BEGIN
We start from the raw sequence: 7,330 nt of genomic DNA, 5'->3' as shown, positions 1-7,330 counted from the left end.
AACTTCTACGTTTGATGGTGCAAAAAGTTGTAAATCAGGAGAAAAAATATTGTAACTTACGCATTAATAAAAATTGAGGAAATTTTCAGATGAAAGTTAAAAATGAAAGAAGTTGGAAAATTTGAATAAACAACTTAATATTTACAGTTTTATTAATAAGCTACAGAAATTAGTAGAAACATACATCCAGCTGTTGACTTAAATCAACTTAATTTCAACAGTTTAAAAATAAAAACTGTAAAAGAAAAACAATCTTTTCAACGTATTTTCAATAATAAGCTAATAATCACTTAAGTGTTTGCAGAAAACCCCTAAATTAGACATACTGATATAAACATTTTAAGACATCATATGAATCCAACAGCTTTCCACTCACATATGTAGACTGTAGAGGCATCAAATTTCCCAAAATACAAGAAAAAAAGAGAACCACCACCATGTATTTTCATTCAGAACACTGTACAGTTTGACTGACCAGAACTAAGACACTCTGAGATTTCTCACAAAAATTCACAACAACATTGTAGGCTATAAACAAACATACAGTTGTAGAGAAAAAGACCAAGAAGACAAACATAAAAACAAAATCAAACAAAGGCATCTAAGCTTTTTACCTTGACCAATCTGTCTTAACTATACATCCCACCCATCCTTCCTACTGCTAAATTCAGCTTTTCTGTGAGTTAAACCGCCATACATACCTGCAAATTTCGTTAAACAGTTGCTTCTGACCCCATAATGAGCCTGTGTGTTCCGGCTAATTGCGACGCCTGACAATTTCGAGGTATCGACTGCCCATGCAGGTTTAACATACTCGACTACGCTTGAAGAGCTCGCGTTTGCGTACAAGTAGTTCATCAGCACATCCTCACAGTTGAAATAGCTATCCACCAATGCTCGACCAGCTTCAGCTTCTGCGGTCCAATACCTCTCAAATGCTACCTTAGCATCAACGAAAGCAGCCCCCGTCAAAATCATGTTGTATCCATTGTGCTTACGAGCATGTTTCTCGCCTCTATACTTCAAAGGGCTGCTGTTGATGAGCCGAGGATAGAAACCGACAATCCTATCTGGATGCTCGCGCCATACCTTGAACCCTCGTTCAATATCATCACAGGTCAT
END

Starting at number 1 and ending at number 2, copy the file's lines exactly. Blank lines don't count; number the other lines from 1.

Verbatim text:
We start from the raw sequence: 7,330 nt of genomic DNA, 5'->3' as shown, positions 1-7,330 counted from the left end.
AACTTCTACGTTTGATGGTGCAAAAAGTTGTAAATCAGGAGAAAAAATATTGTAACTTACGCATTAATAAAAATTGAGGAAATTTTCAGATGAAAGTTAAAAATGAAAGAAGTTGGAAAATTTGAATAAACAACTTAATATTTACAGTTTTATTAATAAGCTACAGAAATTAGTAGAAACATACATCCAGCTGTTGACTTAAATCAACTTAATTTCAACAGTTTAAAAATAAAAACTGTAAAAGAAAAACAATCTTTTCAACGTATTTTCAATAATAAGCTAATAATCACTTAAGTGTTTGCAGAAAACCCCTAAATTAGACATACTGATATAAACATTTTAAGACATCATATGAATCCAACAGCTTTCCACTCACATATGTAGACTGTAGAGGCATCAAATTTCCCAAAATACAAGAAAAAAAGAGAACCACCACCATGTATTTTCATTCAGAACACTGTACAGTTTGACTGACCAGAACTAAGACACTCTGAGATTTCTCACAAAAATTCACAACAACATTGTAGGCTATAAACAAACATACAGTTGTAGAGAAAAAGACCAAGAAGACAAACATAAAAACAAAATCAAACAAAGGCATCTAAGCTTTTTACCTTGACCAATCTGTCTTAACTATACATCCCACCCATCCTTCCTACTGCTAAATTCAGCTTTTCTGTGAGTTAAACCGCCATACATACCTGCAAATTTCGTTAAACAGTTGCTTCTGACCCCATAATGAGCCTGTGTGTTCCGGCTAATTGCGACGCCTGACAATTTCGAGGTATCGACTGCCCATGCAGGTTTAACATACTCGACTACGCTTGAAGAGCTCGCGTTTGCGTACAAGTAGTTCATCAGCACATCCTCACAGTTGAAATAGCTATCCACCAATGCTCGACCAGCTTCAGCTTCTGCGGTCCAATACCTCTCAAATGCTACCTTAGCATCAACGAAAGCAGCCCCCGTCAAAATCATGTTGTATCCATTGTGCTTACGAGCATGTTTCTCGCCTCTATACTTCAAAGGGCTGCTGTTGATGAGCCGAGGATAGAAACCGACAATCCTATCTGGATGCTCGCGCCATACCTTGAACCCTCGTTCAATATCATCACAGGTCAT